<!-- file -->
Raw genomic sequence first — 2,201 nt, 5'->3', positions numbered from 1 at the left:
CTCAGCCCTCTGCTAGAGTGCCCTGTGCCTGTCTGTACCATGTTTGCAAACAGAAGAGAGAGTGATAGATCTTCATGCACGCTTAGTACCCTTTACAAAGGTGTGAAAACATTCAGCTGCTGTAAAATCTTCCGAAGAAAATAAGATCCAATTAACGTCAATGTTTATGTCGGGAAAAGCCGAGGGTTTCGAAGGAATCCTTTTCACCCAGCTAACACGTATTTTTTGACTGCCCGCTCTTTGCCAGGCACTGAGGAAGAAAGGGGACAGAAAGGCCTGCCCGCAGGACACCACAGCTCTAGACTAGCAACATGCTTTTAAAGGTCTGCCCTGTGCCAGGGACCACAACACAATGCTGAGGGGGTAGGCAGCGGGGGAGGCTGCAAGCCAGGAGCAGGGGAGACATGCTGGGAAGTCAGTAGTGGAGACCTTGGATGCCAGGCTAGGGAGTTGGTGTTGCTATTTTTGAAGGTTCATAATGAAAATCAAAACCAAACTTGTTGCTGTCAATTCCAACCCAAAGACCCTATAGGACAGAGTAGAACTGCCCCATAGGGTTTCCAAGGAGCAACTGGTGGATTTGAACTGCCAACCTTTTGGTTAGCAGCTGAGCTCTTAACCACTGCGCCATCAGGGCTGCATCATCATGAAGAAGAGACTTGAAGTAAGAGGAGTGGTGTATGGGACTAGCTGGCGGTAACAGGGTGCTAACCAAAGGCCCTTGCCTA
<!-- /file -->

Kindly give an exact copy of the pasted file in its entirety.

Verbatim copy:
Raw genomic sequence first — 2,201 nt, 5'->3', positions numbered from 1 at the left:
CTCAGCCCTCTGCTAGAGTGCCCTGTGCCTGTCTGTACCATGTTTGCAAACAGAAGAGAGAGTGATAGATCTTCATGCACGCTTAGTACCCTTTACAAAGGTGTGAAAACATTCAGCTGCTGTAAAATCTTCCGAAGAAAATAAGATCCAATTAACGTCAATGTTTATGTCGGGAAAAGCCGAGGGTTTCGAAGGAATCCTTTTCACCCAGCTAACACGTATTTTTTGACTGCCCGCTCTTTGCCAGGCACTGAGGAAGAAAGGGGACAGAAAGGCCTGCCCGCAGGACACCACAGCTCTAGACTAGCAACATGCTTTTAAAGGTCTGCCCTGTGCCAGGGACCACAACACAATGCTGAGGGGGTAGGCAGCGGGGGAGGCTGCAAGCCAGGAGCAGGGGAGACATGCTGGGAAGTCAGTAGTGGAGACCTTGGATGCCAGGCTAGGGAGTTGGTGTTGCTATTTTTGAAGGTTCATAATGAAAATCAAAACCAAACTTGTTGCTGTCAATTCCAACCCAAAGACCCTATAGGACAGAGTAGAACTGCCCCATAGGGTTTCCAAGGAGCAACTGGTGGATTTGAACTGCCAACCTTTTGGTTAGCAGCTGAGCTCTTAACCACTGCGCCATCAGGGCTGCATCATCATGAAGAAGAGACTTGAAGTAAGAGGAGTGGTGTATGGGACTAGCTGGCGGTAACAGGGTGCTAACCAAAGGCCCTTGCCTA